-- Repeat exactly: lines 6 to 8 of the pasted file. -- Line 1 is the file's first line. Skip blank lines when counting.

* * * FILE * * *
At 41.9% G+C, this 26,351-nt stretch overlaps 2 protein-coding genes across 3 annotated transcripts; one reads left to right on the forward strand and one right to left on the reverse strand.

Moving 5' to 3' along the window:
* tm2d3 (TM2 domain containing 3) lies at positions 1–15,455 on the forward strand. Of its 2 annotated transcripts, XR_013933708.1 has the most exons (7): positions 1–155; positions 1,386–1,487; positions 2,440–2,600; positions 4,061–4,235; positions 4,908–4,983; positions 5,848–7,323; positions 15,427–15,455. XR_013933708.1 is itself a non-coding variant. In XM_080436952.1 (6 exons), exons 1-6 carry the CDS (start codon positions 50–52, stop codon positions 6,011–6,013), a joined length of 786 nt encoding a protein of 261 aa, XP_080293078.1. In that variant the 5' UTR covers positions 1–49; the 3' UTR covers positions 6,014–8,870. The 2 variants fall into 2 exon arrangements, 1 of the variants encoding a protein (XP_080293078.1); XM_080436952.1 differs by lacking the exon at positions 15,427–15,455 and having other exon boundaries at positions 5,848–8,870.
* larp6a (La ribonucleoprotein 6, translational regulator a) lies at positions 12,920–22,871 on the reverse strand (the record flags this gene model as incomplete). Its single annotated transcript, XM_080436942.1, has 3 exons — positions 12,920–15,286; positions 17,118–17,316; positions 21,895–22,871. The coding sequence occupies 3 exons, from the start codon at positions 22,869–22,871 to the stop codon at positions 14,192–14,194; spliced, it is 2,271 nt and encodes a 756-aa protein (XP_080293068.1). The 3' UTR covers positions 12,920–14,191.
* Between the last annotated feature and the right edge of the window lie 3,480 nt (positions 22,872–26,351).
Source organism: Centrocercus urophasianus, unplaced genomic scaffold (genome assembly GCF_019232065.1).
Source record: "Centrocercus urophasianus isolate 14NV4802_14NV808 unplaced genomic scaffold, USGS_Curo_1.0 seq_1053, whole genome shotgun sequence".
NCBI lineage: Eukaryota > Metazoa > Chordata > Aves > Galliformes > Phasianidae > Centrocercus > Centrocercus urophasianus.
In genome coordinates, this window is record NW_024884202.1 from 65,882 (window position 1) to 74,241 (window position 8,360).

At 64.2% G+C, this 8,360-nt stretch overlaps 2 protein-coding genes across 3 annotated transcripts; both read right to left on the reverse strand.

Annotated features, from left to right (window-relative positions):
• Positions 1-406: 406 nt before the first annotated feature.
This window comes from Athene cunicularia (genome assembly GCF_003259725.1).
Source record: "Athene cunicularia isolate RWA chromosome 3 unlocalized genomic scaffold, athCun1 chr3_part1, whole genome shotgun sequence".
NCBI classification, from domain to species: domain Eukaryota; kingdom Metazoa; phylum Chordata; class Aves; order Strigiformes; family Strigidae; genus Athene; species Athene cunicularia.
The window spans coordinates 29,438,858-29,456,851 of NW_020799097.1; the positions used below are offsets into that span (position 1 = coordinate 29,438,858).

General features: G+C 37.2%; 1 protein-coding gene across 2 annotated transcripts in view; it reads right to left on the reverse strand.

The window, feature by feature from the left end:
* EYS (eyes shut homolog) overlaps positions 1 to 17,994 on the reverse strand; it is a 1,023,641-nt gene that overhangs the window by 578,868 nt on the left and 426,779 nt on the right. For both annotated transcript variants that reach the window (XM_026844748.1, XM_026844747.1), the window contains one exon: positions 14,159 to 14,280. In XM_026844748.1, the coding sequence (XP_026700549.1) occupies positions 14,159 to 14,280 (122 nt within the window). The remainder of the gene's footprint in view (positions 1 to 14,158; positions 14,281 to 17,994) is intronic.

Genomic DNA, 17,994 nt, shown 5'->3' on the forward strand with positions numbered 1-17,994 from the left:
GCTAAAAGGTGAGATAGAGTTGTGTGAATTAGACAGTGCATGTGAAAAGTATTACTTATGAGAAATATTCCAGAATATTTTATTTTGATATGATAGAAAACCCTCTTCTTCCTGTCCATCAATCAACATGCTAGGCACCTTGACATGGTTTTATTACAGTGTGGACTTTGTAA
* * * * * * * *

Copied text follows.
Source organism: Centrocercus urophasianus, unplaced genomic scaffold (genome assembly GCF_019232065.1).
Source record: "Centrocercus urophasianus isolate 14NV4802_14NV808 unplaced genomic scaffold, USGS_Curo_1.0 seq_1053, whole genome shotgun sequence".
NCBI lineage: Eukaryota > Metazoa > Chordata > Aves > Galliformes > Phasianidae > Centrocercus > Centrocercus urophasianus.